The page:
In recent years the term green infrastructure has become well known to planners. At the municipal and regional scales it refers to a network of natural areas, parks, greenways, and working lands that provides multiple benefits for people and ecosystems. At the local and site scales it refers to a stormwater management approach that mimics natural hydrologic processes. These two definitions come together in the City of Philadelphia’s ground-breaking green infrastructure program, which includes Green City, Clean Waters and two related planning initiatives, GreenPlan Philadelphia and Green 2015.
The Philadelphia Water Department developed Green City, Clean Waters as the City’s federally mandated Long-Term Control Plan to solve its Combined Sewer Overflow (CSO) problem. In contrast to other cities that have used predominantly structural engineering solutions (underground storage tunnels) to address CSO issues, Green City, Clean Waters takes a multi-functional, landscape approach designed to manage runoff at the source and reduce demands on storm and sanitary sewers through green stormwater infrastructure. Strategies include requirements and incentives for green infrastructure on private lands; a large-scale street tree program; stream corridor habitat restoration and improved recreational access; and stormwater management in parks, vacant lands, and open spaces. Plan implementation is being closely coordinated with implementation of GreenPlan Philadelphia, the City’s comprehensive plan for sustainable open space, and Green 2015, an action plan to transform “the first 500 acres” into publicly accessible greenspace. These initiatives share the common goal of providing maximum environmental, economic, and social return on investment in green infrastructure at the citywide scale.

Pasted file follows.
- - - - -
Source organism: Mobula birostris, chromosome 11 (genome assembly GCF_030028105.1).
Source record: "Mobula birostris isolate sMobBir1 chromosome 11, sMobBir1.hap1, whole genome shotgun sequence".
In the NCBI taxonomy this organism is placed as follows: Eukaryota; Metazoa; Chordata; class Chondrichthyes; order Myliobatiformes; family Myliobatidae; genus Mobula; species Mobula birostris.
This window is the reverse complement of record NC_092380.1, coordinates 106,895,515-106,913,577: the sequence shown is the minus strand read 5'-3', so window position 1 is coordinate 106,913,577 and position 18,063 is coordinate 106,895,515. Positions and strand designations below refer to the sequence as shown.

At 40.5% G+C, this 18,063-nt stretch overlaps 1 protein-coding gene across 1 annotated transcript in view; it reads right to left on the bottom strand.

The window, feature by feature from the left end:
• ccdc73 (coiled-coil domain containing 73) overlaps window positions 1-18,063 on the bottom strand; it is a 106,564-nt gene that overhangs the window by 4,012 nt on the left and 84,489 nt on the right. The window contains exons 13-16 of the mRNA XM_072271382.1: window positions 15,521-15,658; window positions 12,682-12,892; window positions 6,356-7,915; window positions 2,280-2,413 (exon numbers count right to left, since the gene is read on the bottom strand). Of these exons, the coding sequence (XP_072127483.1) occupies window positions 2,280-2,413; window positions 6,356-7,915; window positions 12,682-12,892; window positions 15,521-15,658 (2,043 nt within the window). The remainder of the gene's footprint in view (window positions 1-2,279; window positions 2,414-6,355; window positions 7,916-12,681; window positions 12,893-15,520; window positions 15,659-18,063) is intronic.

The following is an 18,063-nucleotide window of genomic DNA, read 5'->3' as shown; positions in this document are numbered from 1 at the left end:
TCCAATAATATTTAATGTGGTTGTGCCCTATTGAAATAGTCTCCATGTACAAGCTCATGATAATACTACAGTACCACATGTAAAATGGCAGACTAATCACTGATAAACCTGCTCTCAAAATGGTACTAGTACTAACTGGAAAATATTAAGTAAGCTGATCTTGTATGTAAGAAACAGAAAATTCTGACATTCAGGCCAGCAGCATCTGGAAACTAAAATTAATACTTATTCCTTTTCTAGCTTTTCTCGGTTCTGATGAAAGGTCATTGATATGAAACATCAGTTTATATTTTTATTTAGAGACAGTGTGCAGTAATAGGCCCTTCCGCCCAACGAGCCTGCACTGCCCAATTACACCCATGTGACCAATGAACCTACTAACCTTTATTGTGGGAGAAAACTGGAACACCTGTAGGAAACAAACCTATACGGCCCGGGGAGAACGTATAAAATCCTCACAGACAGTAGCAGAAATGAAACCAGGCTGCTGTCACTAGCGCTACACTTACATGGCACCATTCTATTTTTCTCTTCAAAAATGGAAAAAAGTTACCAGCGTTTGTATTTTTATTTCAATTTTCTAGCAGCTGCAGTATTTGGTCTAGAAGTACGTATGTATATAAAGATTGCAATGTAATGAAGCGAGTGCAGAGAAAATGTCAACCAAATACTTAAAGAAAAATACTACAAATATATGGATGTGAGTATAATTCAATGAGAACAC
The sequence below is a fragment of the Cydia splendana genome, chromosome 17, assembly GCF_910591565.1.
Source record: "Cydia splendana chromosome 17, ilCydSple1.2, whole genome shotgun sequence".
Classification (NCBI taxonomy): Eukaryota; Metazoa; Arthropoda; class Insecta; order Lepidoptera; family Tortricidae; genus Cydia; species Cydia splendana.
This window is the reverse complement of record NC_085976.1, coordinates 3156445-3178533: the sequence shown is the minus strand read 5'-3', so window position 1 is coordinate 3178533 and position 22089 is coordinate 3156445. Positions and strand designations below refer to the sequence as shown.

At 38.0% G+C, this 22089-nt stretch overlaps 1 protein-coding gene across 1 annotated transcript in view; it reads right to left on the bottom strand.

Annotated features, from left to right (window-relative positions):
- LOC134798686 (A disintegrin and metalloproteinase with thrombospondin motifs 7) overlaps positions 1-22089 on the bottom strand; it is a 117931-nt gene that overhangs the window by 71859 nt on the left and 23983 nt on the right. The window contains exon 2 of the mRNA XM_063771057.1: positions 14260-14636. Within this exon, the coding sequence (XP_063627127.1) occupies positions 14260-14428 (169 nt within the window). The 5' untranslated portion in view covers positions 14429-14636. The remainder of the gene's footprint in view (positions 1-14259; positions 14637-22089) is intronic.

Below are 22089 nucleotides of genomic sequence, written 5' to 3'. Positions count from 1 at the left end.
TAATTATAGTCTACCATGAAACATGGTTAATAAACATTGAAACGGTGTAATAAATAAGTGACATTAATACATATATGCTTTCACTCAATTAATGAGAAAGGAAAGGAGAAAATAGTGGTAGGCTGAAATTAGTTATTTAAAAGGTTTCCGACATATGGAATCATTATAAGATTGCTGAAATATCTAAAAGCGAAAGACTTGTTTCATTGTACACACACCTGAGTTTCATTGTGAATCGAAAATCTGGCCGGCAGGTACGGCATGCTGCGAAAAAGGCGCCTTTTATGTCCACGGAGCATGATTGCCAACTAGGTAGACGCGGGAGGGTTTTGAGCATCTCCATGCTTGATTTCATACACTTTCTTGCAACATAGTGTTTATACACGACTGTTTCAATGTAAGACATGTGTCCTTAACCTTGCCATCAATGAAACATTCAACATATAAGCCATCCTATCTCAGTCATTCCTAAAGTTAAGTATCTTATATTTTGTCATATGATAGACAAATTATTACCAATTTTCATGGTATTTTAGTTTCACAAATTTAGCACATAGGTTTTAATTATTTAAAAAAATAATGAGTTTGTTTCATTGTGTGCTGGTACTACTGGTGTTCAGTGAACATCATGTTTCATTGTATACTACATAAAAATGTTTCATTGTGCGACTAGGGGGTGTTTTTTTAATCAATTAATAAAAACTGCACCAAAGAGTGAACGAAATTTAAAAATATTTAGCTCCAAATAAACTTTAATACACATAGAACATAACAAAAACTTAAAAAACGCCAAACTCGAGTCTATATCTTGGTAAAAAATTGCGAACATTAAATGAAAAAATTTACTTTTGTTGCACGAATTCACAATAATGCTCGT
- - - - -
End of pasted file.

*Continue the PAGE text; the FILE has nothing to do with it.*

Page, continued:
At the one-year anniversary of EPA approval of Green City, Clean Waters in April 2012, the City has completed or is in the process of designing over 400 green stormwater infrastructure projects ranging from green streets and green schoolyards to stormwater planters, rain gardens, and stormwater wetlands. The Southeast Section is planning to host a PDI session later in the year for planners to learn more about Philadelphia’s national leadership in green infrastructure, which was recently featured in a HUD Sustainable Communities eNews article. Stay tuned to the apapase blog for details!
This blog is part of the 2013 Greenbuild Challenge.